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By Dan Schulte, Senior Vice President and Manager, Annuities and Insurance

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Like most things, taxation ebbs and flows. Today’s environment is no different – and it appears that, for now, taxation is on the rise. When the tax burden on individuals is increasing, the importance of tax deferral becomes especially important.

In this environment it’s important to consider tax-deferred strategies in your financial plan. This means that instead of paying tax on the returns of the investment now, the tax is paid at a later date leaving the investment to grow unhindered. Here are some strategies that may offer a tax deferral benefit for you:

Employer-Sponsored Retirement Plans – If you are eligible to participate in your employer’s retirement plan, i.e. 401(k), 403(b) or 457 plans, the investments grow tax free or tax deferred. Withdrawals are generally required to begin at age 72, unless you are still working at that time. Otherwise, distributions are generally available when you retire or change employers (also referred to as “separate from service”).  When you are ready to take withdrawals, they are subject to ordinary income tax.

If you change jobs, you can transfer to a new employer’s retirement plan or “rollover” the funds into a new IRA. This allows taxation to be delayed and tax deferral continues until distributions are required. Penalties may also apply on taxable distributions that are not rolled over if you are younger than age 55 when you separate from service.

Traditional IRAs – Investments in a traditional IRA grow tax deferred and, in some circumstances, your contributions may be tax-deductible. Withdrawals are required to begin at age 72 but may begin at age 59½ without penalty.  Distributions are subject to ordinary income tax and any withdrawals made prior to the age of 59½ are also generally subject to a 10% penalty.

Roth IRAs – Investment earnings in a Roth IRA also grow tax-deferred. Unlike traditional IRAs, contributions to a Roth IRA are not tax-deductible and withdrawals are not required during your lifetime. However, withdrawals that are made after five years and age 59½ are generally income tax free. Roth IRAs also give the added flexibility to withdraw your contributions at any time without tax or penalty if the funds are needed prior to retirement. However, any withdrawal or investment earnings that are taken prior to age 59½ are subject to ordinary income tax and generally a 10% penalty.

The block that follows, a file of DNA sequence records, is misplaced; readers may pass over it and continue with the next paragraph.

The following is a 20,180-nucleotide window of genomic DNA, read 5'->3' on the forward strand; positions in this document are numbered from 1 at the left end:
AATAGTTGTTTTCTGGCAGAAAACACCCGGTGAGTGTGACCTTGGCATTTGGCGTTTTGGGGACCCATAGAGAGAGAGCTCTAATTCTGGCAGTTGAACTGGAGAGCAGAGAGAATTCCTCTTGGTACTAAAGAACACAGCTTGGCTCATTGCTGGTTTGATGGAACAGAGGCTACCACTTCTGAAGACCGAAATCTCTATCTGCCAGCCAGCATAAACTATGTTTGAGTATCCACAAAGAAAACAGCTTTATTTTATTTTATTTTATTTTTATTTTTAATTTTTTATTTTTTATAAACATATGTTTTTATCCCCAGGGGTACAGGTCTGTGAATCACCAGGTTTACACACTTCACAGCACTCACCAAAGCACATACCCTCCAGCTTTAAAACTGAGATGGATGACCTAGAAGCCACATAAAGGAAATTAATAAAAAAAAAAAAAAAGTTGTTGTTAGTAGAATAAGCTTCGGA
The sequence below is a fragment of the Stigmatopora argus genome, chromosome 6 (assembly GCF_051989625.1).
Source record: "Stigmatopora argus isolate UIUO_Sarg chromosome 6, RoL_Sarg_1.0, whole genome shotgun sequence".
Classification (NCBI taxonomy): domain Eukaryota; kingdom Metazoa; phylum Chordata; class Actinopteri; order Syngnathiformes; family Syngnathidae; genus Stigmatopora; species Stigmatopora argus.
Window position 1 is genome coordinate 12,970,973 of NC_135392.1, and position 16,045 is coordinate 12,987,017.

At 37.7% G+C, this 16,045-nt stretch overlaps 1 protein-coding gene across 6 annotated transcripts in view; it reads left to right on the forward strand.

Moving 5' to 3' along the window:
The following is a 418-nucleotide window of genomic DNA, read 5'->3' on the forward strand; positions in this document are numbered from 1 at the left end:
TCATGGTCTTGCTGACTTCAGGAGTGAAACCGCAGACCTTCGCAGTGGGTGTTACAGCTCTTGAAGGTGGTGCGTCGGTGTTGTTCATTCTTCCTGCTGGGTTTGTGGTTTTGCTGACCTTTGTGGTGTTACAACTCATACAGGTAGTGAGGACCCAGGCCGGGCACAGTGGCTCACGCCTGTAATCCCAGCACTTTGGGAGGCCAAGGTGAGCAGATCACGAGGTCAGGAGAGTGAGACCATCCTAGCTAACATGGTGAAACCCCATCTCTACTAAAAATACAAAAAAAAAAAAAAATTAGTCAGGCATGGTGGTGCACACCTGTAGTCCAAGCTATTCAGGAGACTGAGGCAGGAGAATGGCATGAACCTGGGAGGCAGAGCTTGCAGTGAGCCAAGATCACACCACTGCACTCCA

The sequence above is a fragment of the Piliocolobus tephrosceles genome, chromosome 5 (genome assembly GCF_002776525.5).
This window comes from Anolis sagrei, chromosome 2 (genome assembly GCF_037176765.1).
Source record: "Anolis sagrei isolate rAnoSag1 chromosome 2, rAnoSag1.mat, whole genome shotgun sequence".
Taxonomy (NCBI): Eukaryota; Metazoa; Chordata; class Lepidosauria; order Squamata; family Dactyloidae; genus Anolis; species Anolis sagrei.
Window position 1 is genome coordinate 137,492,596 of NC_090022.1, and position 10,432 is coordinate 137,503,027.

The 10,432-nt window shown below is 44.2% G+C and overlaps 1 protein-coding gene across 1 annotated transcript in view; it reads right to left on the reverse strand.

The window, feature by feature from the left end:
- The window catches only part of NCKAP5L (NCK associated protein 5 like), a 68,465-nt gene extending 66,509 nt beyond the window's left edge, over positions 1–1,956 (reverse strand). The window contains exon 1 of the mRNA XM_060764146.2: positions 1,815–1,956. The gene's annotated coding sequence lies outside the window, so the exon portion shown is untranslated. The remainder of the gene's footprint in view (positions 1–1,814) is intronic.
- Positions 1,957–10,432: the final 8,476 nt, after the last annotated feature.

Tax-Deferred Annuities – In addition to IRAs and employer-sponsored retirement plans, fixed and variable annuities, issued by insurance companies, offer tax-deferred accumulation. Tax-deferred annuities do not limit contributions and do not require distributions at age 72 as is the case with other tax-deferred accounts such as IRAs and employer-sponsored retirement plans.

A fixed interest annuity will pay a guaranteed rate of interest for specified number of years.   A variable annuity allows you choose how the money will be invested from a pre-selected list of funds (these funds are called sub-accounts.  Some variable annuities offer optional income “living benefit” features and enhanced death benefit features that are available at an additional cost.  The tax deferred aspect of variable annuities allows for tactical management of the investment subaccounts available while avoiding the tax bill associated with frequent trading outside of a tax deferred account.

Keep in mind annuities are long-term, tax-deferred investments to help save for retirement. They involve risk and may lose value. Earnings are taxable as ordinary income when distributed and may be subject to a 10% federal tax penalty if withdrawn before age 59½. All contractual guarantees are based on the claims paying ability of the issuing company.   

Example: The Power of a Tax-Deferred Strategy

The following example is based on hypothetical situation assuming an initial contribution of $100,000 with a 7% annual rate of return over a 25-year period. In this example, a 40-year old investor in the 28% tax bracket increases the value of the investment to $542,743 in a tax-deferred account. However, if the investment remained in a taxable account over the same 25-year period, the investment would grow only to $341,875. The tax-deferred aspect of the investment allows the investor to accumulate approximately 37% more of the asset to use in retirement. Keep in mind that if the investor withdraws all of the tax-deferred investment at age 65 and is in a 28% tax bracket, after paying taxes the final amount would be $418,775.

Prepare Now for Tax-Deferred Strategies

There are significant advantages to tax-deferred investments, and they should be strongly considered when planning and building an investment portfolio for the long term. Understanding the features, benefits and risks with each investment vehicle is essential to success. With the escalation of tax rates, taking full advantage of tax deferral is a benefit every investor should consider. Your financial advisor and your tax professional can help determine if any of these tax-deferred strategies is appropriate in your situation.

Benjamin F. Edwards does not provide tax advice; therefore, it is also important to consult with your tax professional for additional guidance tailored to your specific situation.

April 27, 2021 |